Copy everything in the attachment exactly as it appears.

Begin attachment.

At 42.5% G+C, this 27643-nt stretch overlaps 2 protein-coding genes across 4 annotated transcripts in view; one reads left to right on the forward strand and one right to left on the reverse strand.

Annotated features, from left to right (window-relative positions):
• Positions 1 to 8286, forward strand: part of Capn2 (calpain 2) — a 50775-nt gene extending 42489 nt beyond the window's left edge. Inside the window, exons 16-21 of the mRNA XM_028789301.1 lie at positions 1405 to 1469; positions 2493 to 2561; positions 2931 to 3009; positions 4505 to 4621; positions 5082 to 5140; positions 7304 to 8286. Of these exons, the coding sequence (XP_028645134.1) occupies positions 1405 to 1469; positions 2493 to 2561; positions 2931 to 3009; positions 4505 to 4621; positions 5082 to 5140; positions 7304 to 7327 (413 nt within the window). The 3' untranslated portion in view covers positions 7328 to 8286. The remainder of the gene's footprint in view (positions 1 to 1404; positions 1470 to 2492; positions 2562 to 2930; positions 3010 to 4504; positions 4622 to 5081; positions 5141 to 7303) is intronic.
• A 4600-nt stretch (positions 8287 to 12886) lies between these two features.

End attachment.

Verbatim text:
At 42.5% G+C, this 27643-nt stretch overlaps 2 protein-coding genes across 4 annotated transcripts in view; one reads left to right on the forward strand and one right to left on the reverse strand.

Annotated features, from left to right (window-relative positions):
• Positions 1 to 8286, forward strand: part of Capn2 (calpain 2) — a 50775-nt gene extending 42489 nt beyond the window's left edge. Inside the window, exons 16-21 of the mRNA XM_028789301.1 lie at positions 1405 to 1469; positions 2493 to 2561; positions 2931 to 3009; positions 4505 to 4621; positions 5082 to 5140; positions 7304 to 8286. Of these exons, the coding sequence (XP_028645134.1) occupies positions 1405 to 1469; positions 2493 to 2561; positions 2931 to 3009; positions 4505 to 4621; positions 5082 to 5140; positions 7304 to 7327 (413 nt within the window). The 3' untranslated portion in view covers positions 7328 to 8286. The remainder of the gene's footprint in view (positions 1 to 1404; positions 1470 to 2492; positions 2562 to 2930; positions 3010 to 4504; positions 4622 to 5081; positions 5141 to 7303) is intronic.
• A 4600-nt stretch (positions 8287 to 12886) lies between these two features.